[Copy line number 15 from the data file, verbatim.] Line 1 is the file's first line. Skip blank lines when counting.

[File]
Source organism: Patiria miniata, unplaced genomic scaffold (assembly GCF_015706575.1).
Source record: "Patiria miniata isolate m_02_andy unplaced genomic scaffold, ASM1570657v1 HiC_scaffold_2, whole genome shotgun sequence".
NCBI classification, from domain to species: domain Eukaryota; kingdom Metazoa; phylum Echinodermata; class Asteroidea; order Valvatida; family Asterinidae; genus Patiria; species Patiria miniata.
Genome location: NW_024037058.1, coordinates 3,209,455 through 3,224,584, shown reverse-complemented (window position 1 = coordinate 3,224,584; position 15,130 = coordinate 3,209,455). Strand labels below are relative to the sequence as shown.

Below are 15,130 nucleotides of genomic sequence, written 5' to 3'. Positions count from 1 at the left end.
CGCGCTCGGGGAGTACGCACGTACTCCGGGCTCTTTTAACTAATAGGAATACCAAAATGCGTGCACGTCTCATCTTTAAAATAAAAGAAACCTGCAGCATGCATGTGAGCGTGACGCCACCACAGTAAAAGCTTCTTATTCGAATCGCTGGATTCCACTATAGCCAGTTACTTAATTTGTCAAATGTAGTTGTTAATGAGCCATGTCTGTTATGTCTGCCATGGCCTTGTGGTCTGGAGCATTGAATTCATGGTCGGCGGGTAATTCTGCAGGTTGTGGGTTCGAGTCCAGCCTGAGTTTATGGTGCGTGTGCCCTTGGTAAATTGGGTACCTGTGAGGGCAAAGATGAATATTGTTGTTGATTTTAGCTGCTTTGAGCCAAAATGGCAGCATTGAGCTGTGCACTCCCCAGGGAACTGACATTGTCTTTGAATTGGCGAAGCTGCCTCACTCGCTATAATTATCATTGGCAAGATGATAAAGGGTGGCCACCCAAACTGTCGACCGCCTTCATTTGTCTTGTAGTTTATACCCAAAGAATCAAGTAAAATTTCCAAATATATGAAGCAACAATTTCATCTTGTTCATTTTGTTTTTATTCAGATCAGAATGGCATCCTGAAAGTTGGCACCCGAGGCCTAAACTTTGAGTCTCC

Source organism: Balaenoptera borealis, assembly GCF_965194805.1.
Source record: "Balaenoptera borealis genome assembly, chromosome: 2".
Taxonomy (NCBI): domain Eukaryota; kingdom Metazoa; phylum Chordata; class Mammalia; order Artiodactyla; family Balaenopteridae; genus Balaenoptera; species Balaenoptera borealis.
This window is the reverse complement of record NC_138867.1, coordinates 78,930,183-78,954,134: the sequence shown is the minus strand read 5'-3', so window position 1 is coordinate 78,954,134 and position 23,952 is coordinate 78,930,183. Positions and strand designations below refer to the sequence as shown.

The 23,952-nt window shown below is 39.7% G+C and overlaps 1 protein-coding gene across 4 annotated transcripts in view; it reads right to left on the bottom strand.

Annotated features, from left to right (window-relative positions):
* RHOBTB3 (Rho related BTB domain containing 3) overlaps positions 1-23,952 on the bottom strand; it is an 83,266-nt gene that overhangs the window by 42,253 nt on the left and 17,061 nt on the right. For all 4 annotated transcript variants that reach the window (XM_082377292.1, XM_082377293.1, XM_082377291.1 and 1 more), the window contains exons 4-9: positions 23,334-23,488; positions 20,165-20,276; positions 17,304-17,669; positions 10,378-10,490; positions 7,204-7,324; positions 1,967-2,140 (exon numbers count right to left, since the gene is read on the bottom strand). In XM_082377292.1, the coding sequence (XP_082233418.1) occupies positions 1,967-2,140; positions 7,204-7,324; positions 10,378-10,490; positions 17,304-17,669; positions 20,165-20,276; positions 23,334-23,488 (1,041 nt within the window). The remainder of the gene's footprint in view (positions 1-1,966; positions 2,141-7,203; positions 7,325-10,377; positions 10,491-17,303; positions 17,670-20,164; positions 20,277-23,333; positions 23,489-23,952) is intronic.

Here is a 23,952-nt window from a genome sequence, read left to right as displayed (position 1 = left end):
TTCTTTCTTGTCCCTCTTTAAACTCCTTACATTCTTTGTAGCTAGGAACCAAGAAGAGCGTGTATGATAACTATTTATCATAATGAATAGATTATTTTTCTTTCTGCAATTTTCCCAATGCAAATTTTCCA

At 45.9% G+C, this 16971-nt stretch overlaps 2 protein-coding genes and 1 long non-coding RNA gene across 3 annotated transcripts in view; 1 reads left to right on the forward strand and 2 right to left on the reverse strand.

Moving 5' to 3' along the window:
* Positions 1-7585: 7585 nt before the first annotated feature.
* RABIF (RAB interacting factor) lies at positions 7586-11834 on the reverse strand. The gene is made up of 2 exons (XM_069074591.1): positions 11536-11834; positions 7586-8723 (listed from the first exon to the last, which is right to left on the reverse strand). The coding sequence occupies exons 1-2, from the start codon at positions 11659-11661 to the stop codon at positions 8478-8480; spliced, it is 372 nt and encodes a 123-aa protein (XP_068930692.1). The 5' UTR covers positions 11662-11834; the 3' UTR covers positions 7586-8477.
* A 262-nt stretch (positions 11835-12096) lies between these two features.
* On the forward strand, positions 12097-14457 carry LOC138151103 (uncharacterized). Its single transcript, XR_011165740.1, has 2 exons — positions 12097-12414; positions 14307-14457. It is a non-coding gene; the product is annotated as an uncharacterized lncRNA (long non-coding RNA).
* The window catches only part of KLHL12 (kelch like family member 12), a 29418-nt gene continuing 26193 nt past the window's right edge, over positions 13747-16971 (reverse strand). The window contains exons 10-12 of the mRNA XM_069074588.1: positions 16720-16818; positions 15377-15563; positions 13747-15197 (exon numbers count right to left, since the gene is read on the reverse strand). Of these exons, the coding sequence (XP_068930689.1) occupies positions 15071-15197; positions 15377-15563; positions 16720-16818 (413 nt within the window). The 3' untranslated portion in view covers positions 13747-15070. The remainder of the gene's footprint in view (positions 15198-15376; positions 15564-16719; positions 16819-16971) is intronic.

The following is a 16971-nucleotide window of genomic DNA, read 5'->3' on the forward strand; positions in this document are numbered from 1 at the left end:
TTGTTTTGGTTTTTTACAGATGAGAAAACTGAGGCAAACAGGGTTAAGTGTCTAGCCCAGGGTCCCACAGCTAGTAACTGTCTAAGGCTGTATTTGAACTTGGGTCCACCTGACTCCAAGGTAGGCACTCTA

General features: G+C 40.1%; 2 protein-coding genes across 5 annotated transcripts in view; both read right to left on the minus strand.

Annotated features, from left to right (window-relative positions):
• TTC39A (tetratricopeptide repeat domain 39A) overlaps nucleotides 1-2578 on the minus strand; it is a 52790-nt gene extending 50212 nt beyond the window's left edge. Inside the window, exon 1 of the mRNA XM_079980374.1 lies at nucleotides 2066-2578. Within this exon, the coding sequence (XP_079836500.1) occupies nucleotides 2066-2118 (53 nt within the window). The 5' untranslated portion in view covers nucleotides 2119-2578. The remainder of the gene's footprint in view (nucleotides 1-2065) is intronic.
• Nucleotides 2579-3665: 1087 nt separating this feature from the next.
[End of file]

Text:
TTCTTTCTTGTCCCTCTTTAAACTCCTTACATTCTTTGTAGCTAGGAACCAAGAAGAGCGTGTATGATAACTATTTATCATAATGAATAGATTATTTTTCTTTCTGCAATTTTCCCAATGCAAATTTTCCA